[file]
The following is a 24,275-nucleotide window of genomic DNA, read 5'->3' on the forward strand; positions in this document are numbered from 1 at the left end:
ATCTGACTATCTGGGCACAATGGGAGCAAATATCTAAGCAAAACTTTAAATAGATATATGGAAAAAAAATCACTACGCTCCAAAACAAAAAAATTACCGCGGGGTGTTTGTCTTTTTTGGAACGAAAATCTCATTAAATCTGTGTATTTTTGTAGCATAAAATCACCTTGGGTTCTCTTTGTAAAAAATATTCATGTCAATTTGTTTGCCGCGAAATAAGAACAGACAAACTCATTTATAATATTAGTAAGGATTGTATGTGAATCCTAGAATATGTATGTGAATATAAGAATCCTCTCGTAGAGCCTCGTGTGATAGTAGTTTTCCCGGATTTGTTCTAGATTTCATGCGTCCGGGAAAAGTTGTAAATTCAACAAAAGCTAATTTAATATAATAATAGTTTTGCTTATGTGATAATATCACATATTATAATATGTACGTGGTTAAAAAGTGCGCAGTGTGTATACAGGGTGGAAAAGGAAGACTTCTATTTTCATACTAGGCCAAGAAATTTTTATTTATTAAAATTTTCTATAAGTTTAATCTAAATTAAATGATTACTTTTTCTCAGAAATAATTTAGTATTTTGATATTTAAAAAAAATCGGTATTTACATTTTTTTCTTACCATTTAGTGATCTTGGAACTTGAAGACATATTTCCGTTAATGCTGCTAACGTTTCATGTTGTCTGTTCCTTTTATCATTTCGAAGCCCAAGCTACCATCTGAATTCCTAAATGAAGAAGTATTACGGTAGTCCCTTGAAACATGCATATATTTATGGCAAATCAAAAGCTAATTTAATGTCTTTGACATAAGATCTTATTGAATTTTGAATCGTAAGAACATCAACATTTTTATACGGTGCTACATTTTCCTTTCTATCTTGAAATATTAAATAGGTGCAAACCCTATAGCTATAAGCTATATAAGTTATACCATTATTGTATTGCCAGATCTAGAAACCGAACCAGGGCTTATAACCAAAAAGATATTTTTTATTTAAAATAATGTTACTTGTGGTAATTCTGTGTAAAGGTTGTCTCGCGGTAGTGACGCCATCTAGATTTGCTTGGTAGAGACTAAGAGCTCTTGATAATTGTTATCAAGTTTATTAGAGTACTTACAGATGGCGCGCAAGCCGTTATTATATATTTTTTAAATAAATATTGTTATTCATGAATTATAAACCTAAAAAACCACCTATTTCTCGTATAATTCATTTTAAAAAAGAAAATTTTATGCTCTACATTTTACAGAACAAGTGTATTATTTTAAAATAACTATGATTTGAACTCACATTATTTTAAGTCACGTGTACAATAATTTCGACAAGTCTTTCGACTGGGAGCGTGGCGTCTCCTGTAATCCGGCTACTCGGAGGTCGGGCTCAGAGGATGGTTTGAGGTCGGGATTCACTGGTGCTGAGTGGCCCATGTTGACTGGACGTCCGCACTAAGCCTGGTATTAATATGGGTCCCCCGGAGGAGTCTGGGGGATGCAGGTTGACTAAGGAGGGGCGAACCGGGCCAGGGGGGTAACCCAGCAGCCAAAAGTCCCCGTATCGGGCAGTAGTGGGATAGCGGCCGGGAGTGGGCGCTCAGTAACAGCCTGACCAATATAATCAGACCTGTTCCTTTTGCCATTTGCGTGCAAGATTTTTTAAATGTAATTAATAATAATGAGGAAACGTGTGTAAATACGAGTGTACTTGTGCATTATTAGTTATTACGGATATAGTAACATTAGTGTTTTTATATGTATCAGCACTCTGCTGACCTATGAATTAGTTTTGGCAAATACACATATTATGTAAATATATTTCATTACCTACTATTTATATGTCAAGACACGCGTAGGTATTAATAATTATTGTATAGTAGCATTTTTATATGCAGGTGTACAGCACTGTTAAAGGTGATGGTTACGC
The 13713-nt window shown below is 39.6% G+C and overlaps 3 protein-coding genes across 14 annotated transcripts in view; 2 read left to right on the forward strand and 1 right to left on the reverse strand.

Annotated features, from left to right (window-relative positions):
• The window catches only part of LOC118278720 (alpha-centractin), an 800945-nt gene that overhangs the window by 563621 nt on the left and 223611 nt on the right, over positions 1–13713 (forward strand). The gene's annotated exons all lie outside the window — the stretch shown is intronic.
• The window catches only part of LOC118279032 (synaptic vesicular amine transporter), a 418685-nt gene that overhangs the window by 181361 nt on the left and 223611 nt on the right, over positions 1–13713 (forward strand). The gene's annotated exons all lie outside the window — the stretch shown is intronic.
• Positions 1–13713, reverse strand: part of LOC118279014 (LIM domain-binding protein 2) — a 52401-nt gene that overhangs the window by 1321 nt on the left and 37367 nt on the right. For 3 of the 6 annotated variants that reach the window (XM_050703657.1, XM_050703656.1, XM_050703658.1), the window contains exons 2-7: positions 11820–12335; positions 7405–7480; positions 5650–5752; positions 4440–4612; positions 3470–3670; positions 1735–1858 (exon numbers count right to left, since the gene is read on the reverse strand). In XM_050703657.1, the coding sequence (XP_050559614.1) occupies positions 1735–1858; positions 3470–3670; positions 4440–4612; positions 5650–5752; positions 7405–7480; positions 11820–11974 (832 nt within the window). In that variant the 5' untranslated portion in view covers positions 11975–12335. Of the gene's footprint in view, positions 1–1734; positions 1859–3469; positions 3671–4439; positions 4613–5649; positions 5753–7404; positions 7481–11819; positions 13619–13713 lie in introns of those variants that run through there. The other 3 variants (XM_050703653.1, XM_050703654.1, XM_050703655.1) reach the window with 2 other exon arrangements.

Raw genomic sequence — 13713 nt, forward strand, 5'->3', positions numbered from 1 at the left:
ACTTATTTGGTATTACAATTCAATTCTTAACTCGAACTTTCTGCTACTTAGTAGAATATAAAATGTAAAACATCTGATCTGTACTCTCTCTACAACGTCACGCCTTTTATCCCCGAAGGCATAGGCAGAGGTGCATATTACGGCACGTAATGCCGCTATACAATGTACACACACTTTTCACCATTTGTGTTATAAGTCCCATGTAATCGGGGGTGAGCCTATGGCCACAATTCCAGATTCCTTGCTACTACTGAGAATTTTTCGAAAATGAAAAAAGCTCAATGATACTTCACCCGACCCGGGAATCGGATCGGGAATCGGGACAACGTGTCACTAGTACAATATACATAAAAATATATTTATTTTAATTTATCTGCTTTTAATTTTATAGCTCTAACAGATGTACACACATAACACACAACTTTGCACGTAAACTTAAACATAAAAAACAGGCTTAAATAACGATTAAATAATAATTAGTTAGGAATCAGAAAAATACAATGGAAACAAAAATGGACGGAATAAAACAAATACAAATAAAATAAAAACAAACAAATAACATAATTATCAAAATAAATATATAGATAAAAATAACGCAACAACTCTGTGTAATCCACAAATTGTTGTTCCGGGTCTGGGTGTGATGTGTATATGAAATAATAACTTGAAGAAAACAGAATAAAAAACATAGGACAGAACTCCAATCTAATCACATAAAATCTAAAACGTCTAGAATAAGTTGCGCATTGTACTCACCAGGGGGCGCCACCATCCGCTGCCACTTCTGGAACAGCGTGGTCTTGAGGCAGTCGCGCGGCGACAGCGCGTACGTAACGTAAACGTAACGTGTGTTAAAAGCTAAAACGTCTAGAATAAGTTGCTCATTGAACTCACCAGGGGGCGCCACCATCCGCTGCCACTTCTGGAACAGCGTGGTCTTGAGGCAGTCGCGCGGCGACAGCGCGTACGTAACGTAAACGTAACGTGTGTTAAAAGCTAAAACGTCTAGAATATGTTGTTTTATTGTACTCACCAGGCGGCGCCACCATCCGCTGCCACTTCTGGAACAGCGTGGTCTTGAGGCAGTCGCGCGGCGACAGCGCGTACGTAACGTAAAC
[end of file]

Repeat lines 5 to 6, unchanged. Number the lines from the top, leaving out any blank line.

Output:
• The window catches only part of LOC118278720 (alpha-centractin), an 800945-nt gene that overhangs the window by 563621 nt on the left and 223611 nt on the right, over positions 1–13713 (forward strand). The gene's annotated exons all lie outside the window — the stretch shown is intronic.
• The window catches only part of LOC118279032 (synaptic vesicular amine transporter), a 418685-nt gene that overhangs the window by 181361 nt on the left and 223611 nt on the right, over positions 1–13713 (forward strand). The gene's annotated exons all lie outside the window — the stretch shown is intronic.